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Vegetarian to Vegan with Type 1 Diabetes


First of all, I recognise that dietary intake is a personal and cultural topic to the majority of people, so please read this as a sharing of my knowledge, experience and values, not as a challenge to your education, values and diet. If you have followed my Type 1 Active blog or social media for a while, you will probably know that I have maintained a vegetarian diet for the past 8 years and that, through macronutrient manipulation, I have a pretty wide understanding of food and how it effects my diabetes management. From this, I will discuss my motivations for transitioning from vegetarian to vegan, my initial concerns and what I have noticed since being fully vegan.


As someone who is very active and wants to maintain muscle mass, I was concerned about my protein intake, especially because the bulk of the protein I was eating came from yoghurt, cottage cheese and milk. Moreover, I had worked so hard, as a vegetarian, to be able to maintain an excessive amount of protein (150grams daily which I now know is far too much) and I was wondering how many beans, lentils and nuts I would have to eat to reach the same amount of protein on a vegan diet. In addition to anxieties of protein deficiency, there is a lot of speculation about vegans lacking in other vitamins such as iron or the ubiquitous b12 that can only be obtained by eating animal products. Other less pressing concerns were slightly petty, but I want to be honest… I love coffee!! I was questioning for a while how I was going to still enjoy cups of coffee without semi skimmed milk. I also love Maltesars when I go to the cinema so I was also allowing this to hold me back too. There were other things, but these were the main concerns. Oh, and I was also wondering how I would be able to defend my decision for this lifestyle change when I was challenged by friends, family and strangers. As I move through this post, I will show you how I was able to relax about all of the above.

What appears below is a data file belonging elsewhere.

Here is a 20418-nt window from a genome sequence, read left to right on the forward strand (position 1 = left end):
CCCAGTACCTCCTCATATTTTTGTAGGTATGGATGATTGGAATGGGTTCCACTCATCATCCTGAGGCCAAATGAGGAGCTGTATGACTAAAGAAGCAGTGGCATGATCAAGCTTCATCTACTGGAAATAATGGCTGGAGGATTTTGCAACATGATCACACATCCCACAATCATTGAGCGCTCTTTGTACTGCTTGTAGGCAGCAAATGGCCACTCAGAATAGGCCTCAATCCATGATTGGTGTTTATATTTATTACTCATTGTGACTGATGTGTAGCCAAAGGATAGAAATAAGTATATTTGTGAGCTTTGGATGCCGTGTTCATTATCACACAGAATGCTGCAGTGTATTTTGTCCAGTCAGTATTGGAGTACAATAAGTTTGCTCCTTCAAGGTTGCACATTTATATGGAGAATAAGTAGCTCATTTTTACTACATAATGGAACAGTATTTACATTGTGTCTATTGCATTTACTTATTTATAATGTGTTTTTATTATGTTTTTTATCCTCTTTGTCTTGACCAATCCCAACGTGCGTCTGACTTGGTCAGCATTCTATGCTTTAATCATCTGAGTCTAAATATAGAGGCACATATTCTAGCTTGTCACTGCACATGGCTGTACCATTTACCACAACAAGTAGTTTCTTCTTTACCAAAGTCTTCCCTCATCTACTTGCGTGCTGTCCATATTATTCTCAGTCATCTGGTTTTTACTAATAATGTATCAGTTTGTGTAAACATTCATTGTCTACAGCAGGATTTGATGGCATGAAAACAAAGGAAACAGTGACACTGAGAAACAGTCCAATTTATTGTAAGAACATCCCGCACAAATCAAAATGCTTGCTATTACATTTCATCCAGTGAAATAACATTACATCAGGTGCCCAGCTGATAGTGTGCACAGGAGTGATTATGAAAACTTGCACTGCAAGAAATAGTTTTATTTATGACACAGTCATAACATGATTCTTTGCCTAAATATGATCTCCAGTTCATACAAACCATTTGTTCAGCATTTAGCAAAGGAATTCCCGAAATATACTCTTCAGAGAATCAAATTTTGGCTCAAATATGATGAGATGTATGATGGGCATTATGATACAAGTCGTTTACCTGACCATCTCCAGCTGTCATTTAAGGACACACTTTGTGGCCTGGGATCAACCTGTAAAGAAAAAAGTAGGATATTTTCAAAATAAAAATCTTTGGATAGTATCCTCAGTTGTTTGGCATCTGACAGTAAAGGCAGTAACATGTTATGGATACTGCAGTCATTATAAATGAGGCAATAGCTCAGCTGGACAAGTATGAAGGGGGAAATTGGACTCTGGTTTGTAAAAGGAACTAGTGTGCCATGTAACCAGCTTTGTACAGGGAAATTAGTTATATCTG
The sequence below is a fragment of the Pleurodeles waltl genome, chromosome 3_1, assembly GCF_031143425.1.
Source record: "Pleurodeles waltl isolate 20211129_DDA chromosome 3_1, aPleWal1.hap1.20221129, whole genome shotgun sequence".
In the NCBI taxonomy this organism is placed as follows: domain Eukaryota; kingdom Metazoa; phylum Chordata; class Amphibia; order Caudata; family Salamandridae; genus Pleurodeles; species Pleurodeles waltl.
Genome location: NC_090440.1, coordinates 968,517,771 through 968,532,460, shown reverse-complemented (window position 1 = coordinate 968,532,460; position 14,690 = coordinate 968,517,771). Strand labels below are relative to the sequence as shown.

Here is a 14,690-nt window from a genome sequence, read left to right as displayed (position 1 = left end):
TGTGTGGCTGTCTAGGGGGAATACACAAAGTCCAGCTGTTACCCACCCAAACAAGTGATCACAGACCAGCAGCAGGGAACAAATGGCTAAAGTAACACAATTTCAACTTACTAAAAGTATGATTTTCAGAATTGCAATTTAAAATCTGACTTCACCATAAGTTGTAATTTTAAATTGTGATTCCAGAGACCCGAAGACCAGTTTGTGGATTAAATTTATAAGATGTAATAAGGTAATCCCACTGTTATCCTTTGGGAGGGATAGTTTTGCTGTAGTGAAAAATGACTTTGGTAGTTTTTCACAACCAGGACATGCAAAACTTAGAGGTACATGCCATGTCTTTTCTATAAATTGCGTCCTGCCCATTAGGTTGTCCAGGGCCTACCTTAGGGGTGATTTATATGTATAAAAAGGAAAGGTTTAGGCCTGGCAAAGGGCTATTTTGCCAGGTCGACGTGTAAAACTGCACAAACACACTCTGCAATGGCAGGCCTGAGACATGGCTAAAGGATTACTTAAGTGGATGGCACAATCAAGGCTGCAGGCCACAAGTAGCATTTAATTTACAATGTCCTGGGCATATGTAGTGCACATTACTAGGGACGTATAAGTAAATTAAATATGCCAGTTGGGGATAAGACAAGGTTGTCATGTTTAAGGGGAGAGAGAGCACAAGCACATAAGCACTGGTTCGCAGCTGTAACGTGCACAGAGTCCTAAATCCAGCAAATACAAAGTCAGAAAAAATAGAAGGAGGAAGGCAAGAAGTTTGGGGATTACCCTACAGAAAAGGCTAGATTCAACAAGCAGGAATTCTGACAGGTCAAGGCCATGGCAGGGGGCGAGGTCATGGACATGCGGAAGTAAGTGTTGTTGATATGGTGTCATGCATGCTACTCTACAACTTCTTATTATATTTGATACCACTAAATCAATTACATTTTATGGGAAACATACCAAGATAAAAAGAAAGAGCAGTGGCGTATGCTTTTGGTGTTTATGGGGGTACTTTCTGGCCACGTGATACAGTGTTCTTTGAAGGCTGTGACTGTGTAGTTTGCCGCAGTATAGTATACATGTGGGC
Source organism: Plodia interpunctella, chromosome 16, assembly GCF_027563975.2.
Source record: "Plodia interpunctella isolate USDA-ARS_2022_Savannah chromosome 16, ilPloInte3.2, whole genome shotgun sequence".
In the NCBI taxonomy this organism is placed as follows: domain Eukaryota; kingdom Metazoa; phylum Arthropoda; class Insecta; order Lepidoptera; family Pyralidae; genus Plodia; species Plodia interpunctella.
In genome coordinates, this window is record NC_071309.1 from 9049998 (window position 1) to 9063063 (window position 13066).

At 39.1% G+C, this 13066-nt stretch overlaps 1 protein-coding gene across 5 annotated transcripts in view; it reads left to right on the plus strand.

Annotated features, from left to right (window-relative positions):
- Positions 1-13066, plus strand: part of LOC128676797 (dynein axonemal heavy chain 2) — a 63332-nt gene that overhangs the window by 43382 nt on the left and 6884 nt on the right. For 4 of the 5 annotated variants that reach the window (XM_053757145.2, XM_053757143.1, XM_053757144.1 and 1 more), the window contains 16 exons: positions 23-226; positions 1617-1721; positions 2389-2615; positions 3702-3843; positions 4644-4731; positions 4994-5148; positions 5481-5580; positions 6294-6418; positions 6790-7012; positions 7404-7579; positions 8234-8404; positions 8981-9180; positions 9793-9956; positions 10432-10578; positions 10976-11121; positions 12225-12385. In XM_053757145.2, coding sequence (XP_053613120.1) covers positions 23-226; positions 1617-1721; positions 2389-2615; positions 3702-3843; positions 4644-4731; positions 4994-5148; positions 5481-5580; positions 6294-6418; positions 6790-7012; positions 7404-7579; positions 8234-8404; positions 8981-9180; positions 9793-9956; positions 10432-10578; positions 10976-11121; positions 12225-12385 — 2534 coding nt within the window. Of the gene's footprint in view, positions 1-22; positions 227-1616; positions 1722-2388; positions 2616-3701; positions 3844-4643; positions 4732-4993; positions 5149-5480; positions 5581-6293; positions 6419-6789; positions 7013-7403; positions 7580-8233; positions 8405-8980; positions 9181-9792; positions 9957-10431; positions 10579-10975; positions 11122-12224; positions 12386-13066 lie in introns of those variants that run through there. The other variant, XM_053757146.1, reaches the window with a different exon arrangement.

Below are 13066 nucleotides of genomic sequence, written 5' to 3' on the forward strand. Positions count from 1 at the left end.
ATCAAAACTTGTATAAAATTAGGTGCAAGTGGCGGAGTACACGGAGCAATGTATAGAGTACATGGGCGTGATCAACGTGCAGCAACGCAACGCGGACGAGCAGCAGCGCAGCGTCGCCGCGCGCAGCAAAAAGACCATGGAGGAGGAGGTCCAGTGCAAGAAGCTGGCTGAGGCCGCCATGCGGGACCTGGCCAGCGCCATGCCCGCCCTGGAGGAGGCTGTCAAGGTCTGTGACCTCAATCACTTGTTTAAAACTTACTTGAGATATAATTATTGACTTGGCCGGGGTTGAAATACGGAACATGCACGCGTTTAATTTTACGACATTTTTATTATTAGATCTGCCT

My first motivation for transitioning to veganism stemmed from the massive break outs I was having on my skin. As they had been happening for a few years I did some research and learned that the spots could be a direct result of stress, hormone imbalance or too much dairy consumption. I had my hormones checked via blood test and they came back as normal, and as I try to keep stress levels to a minimum that left the dairy in my diet as the culprit. From this, I associated breakouts to when I had been eating more dairy. So, by the end of January 2018, this give me enough fuel to cut all animal products from my diet to see how it worked for my skin. Shortly after making this decision, I began looking on YouTube for meal recipes and found an abundance of inspiration that guided me into a new direction of motivation.

I watched the documentaries, “Forks over Knives”, “Earthlings”, “Cowspiracy” and “What the Health”, all of which illuminated how animal products are contributing to the severity of disease and general ill health amongst humans. Furthermore, some of the graphic scenes within these documentaries opened my eyes to how ignorant I had been to animal cruelty. I instantly recognised the delusional dialogue I had been feeding myself as a vegetarian who thought I was doing some good for the animals by not eating meat. The reality is, without going into detail, the cows who were providing milk, yoghurt and cheese for my pleasure, were exploited, in pain and scared of death just like the animals that are slaughtered for consumption of meat eaters.